Sunday, March 20, 2016

Unintended Pregnancies Decline in 2011, But Racial and Economic Disparities Continue

RH Reality Check (March 14, 2016): Unintended Pregnancy Reaches a 30-Year Low, But Racial and Economic Disparities Persist, by Elizabeth Dawes Gay:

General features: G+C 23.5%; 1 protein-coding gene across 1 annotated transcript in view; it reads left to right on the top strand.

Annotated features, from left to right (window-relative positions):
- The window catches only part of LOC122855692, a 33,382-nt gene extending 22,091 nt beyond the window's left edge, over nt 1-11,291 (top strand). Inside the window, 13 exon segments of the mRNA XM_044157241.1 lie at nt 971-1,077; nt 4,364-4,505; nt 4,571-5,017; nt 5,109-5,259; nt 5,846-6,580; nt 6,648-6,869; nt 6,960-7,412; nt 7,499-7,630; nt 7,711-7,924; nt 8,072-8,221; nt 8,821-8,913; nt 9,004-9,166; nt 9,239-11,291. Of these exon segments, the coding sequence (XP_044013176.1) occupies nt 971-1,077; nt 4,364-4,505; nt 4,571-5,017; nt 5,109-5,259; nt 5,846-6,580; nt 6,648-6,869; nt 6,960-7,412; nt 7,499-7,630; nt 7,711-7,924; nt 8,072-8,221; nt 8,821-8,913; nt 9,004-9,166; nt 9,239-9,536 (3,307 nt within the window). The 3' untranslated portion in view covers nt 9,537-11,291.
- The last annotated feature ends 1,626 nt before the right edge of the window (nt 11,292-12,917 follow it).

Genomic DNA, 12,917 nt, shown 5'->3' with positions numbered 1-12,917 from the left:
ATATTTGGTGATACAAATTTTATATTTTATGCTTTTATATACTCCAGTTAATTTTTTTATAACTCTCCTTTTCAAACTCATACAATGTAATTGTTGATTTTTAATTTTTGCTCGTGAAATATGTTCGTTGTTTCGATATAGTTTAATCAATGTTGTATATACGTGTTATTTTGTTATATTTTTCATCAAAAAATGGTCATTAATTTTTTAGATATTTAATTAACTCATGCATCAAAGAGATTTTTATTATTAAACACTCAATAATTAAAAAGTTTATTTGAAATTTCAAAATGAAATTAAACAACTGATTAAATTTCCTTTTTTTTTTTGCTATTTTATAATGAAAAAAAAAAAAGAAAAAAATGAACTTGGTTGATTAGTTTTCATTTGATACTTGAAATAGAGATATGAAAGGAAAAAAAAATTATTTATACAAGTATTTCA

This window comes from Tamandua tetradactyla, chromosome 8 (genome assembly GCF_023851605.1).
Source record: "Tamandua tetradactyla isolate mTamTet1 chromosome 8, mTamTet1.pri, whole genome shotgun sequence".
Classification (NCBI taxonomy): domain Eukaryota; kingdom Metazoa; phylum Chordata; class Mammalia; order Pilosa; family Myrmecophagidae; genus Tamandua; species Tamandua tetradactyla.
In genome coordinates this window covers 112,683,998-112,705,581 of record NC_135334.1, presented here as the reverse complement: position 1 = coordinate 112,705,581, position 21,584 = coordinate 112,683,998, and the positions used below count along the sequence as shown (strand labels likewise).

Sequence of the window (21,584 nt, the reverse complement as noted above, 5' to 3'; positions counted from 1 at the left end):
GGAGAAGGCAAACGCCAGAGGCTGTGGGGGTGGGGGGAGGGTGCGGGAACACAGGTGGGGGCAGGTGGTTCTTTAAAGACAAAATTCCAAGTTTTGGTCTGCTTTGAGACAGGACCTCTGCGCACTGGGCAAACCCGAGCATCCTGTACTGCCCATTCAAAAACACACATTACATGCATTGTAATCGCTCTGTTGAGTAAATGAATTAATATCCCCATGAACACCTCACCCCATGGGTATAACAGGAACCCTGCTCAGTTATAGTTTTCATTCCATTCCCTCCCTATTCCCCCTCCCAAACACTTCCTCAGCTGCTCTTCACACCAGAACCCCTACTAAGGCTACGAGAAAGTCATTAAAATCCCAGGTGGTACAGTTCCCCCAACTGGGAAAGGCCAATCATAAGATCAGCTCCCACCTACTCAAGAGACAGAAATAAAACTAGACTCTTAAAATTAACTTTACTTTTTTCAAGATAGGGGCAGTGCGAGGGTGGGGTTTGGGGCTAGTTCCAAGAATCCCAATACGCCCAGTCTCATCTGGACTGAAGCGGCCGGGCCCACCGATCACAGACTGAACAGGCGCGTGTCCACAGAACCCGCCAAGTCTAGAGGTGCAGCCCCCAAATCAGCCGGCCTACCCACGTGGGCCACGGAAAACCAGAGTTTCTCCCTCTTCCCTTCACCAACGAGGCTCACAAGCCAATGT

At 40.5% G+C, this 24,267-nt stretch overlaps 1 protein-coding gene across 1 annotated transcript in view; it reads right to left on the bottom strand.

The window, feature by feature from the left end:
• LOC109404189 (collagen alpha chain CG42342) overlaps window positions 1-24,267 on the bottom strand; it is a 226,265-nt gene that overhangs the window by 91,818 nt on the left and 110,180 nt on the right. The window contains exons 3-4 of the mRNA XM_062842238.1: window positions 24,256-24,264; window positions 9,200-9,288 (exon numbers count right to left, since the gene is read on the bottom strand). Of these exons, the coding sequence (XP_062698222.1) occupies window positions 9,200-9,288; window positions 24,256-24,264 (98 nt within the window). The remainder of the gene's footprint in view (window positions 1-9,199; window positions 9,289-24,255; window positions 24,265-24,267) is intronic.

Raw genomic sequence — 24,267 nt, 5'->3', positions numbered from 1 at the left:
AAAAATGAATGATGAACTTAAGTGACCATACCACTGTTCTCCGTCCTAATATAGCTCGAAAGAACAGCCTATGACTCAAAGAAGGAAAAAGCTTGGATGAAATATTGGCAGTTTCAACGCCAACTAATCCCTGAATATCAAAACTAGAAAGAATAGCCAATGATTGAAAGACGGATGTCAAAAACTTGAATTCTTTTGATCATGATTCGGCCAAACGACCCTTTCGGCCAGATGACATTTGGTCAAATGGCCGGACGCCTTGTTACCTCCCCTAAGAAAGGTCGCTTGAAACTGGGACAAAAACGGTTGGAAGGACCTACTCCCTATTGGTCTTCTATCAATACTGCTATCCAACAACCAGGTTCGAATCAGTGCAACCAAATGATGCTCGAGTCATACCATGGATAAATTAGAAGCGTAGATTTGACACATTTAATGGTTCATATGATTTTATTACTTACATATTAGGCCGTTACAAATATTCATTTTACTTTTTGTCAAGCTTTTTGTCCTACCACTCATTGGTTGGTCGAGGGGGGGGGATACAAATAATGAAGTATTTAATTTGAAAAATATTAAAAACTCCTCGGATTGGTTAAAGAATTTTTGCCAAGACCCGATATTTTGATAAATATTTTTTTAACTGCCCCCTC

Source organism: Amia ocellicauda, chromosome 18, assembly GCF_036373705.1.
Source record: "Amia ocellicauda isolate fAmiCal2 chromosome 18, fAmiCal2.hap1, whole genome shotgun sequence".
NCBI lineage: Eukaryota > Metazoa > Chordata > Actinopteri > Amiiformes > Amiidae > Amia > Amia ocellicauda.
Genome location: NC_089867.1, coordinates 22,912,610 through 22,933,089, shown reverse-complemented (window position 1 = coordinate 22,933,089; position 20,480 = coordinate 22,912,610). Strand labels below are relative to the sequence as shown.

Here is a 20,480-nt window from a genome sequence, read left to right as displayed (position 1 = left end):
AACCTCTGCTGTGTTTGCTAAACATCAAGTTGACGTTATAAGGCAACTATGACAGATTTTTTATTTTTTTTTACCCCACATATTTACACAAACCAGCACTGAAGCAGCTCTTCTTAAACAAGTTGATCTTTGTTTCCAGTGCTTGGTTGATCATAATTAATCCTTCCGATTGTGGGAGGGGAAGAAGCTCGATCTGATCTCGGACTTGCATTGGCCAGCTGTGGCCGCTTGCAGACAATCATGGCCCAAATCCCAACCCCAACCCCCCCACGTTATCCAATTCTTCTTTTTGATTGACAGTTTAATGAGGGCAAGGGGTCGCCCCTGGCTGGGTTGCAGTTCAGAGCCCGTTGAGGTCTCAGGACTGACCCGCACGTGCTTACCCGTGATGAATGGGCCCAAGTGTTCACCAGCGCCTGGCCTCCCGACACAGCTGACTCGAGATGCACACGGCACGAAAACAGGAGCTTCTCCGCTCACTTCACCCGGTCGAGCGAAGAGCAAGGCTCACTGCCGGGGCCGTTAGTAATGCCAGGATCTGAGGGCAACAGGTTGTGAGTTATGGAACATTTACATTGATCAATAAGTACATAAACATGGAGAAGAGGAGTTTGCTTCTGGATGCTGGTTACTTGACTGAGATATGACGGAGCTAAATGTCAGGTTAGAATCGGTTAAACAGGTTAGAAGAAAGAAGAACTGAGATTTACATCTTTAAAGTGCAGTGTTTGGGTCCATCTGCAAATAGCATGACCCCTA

A new study from the Guttmacher Institute indicates that in 2011, the unintended pregnancy rate for women 15-44 fell to 45% of all pregnancies.  The decline appears to correlate to expanded access to contraceptives following implementation of the Affordable Care Act.  However, despite the gains, poor women and women of color continue to experience higher rates of unintended pregnancies.  Elizabeth Dawes Gay discusses systemic inequities that lead to the disparities.  Despite passage of the ACA, women of color are still more likely to be uninsured.   The majority of the 17 states that have refused to expand Medicaid eligibility have a higher percentage of residents of color.  Racial discrimination in health care settings persist and may lead women to avoid health systems. Finally, "women of color disproportionately struggle under the weight of poverty."  This may make it difficult for them to afford birth control when faced with the needs of paying other bills.  Gay cites findings from the Center for American Progress that "single Black women have a median wealth of only $100 and single Latina women have a median wealth of $120, compared to $41,500 for single white women."

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